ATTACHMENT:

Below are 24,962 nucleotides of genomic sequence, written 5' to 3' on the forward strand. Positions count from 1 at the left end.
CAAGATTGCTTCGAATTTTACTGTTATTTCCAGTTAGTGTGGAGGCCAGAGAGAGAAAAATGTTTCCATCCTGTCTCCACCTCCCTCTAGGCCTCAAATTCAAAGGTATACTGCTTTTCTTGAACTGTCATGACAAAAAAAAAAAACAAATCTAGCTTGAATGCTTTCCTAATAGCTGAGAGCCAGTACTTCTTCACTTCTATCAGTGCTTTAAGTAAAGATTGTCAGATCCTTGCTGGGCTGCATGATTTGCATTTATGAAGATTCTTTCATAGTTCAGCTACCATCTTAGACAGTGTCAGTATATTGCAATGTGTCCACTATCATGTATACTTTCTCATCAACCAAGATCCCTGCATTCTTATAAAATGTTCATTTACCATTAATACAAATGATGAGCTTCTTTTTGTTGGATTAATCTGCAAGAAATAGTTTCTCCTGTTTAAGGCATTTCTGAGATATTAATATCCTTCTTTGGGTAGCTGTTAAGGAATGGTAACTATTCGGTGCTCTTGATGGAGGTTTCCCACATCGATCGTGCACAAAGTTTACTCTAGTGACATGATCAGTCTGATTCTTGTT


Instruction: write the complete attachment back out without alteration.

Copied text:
Below are 24,962 nucleotides of genomic sequence, written 5' to 3' on the forward strand. Positions count from 1 at the left end.
CAAGATTGCTTCGAATTTTACTGTTATTTCCAGTTAGTGTGGAGGCCAGAGAGAGAAAAATGTTTCCATCCTGTCTCCACCTCCCTCTAGGCCTCAAATTCAAAGGTATACTGCTTTTCTTGAACTGTCATGACAAAAAAAAAAAACAAATCTAGCTTGAATGCTTTCCTAATAGCTGAGAGCCAGTACTTCTTCACTTCTATCAGTGCTTTAAGTAAAGATTGTCAGATCCTTGCTGGGCTGCATGATTTGCATTTATGAAGATTCTTTCATAGTTCAGCTACCATCTTAGACAGTGTCAGTATATTGCAATGTGTCCACTATCATGTATACTTTCTCATCAACCAAGATCCCTGCATTCTTATAAAATGTTCATTTACCATTAATACAAATGATGAGCTTCTTTTTGTTGGATTAATCTGCAAGAAATAGTTTCTCCTGTTTAAGGCATTTCTGAGATATTAATATCCTTCTTTGGGTAGCTGTTAAGGAATGGTAACTATTCGGTGCTCTTGATGGAGGTTTCCCACATCGATCGTGCACAAAGTTTACTCTAGTGACATGATCAGTCTGATTCTTGTT